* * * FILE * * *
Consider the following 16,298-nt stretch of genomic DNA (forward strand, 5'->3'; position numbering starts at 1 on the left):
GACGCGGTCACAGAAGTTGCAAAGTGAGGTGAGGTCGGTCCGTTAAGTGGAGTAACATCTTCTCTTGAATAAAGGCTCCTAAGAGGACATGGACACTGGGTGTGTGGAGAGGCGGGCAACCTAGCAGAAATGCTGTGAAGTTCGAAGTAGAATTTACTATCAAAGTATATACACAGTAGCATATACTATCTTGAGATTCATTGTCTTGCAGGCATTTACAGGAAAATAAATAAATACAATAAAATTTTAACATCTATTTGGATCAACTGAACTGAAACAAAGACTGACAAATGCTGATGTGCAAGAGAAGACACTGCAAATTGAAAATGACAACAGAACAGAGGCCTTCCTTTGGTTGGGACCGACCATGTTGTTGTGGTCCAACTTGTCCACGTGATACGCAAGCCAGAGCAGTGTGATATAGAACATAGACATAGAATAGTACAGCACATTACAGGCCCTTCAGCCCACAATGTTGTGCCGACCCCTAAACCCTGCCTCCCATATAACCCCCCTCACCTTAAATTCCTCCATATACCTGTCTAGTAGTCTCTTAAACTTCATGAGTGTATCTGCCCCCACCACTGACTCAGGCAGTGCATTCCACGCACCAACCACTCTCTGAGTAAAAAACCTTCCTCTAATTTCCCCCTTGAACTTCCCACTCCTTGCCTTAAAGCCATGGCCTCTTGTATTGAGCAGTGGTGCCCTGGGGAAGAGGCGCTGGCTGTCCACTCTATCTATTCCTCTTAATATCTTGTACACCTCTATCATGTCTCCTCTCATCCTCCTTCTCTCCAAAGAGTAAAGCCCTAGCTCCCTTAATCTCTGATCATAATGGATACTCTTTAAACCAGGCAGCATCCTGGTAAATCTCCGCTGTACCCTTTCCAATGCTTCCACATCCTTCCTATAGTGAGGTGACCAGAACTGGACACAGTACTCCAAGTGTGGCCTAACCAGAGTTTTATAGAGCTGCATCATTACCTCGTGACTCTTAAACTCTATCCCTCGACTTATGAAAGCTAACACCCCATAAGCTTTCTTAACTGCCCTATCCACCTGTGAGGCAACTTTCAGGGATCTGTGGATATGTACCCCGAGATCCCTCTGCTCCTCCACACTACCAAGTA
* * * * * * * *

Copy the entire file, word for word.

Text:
Consider the following 16,298-nt stretch of genomic DNA (forward strand, 5'->3'; position numbering starts at 1 on the left):
GACGCGGTCACAGAAGTTGCAAAGTGAGGTGAGGTCGGTCCGTTAAGTGGAGTAACATCTTCTCTTGAATAAAGGCTCCTAAGAGGACATGGACACTGGGTGTGTGGAGAGGCGGGCAACCTAGCAGAAATGCTGTGAAGTTCGAAGTAGAATTTACTATCAAAGTATATACACAGTAGCATATACTATCTTGAGATTCATTGTCTTGCAGGCATTTACAGGAAAATAAATAAATACAATAAAATTTTAACATCTATTTGGATCAACTGAACTGAAACAAAGACTGACAAATGCTGATGTGCAAGAGAAGACACTGCAAATTGAAAATGACAACAGAACAGAGGCCTTCCTTTGGTTGGGACCGACCATGTTGTTGTGGTCCAACTTGTCCACGTGATACGCAAGCCAGAGCAGTGTGATATAGAACATAGACATAGAATAGTACAGCACATTACAGGCCCTTCAGCCCACAATGTTGTGCCGACCCCTAAACCCTGCCTCCCATATAACCCCCCTCACCTTAAATTCCTCCATATACCTGTCTAGTAGTCTCTTAAACTTCATGAGTGTATCTGCCCCCACCACTGACTCAGGCAGTGCATTCCACGCACCAACCACTCTCTGAGTAAAAAACCTTCCTCTAATTTCCCCCTTGAACTTCCCACTCCTTGCCTTAAAGCCATGGCCTCTTGTATTGAGCAGTGGTGCCCTGGGGAAGAGGCGCTGGCTGTCCACTCTATCTATTCCTCTTAATATCTTGTACACCTCTATCATGTCTCCTCTCATCCTCCTTCTCTCCAAAGAGTAAAGCCCTAGCTCCCTTAATCTCTGATCATAATGGATACTCTTTAAACCAGGCAGCATCCTGGTAAATCTCCGCTGTACCCTTTCCAATGCTTCCACATCCTTCCTATAGTGAGGTGACCAGAACTGGACACAGTACTCCAAGTGTGGCCTAACCAGAGTTTTATAGAGCTGCATCATTACCTCGTGACTCTTAAACTCTATCCCTCGACTTATGAAAGCTAACACCCCATAAGCTTTCTTAACTGCCCTATCCACCTGTGAGGCAACTTTCAGGGATCTGTGGATATGTACCCCGAGATCCCTCTGCTCCTCCACACTACCAAGTA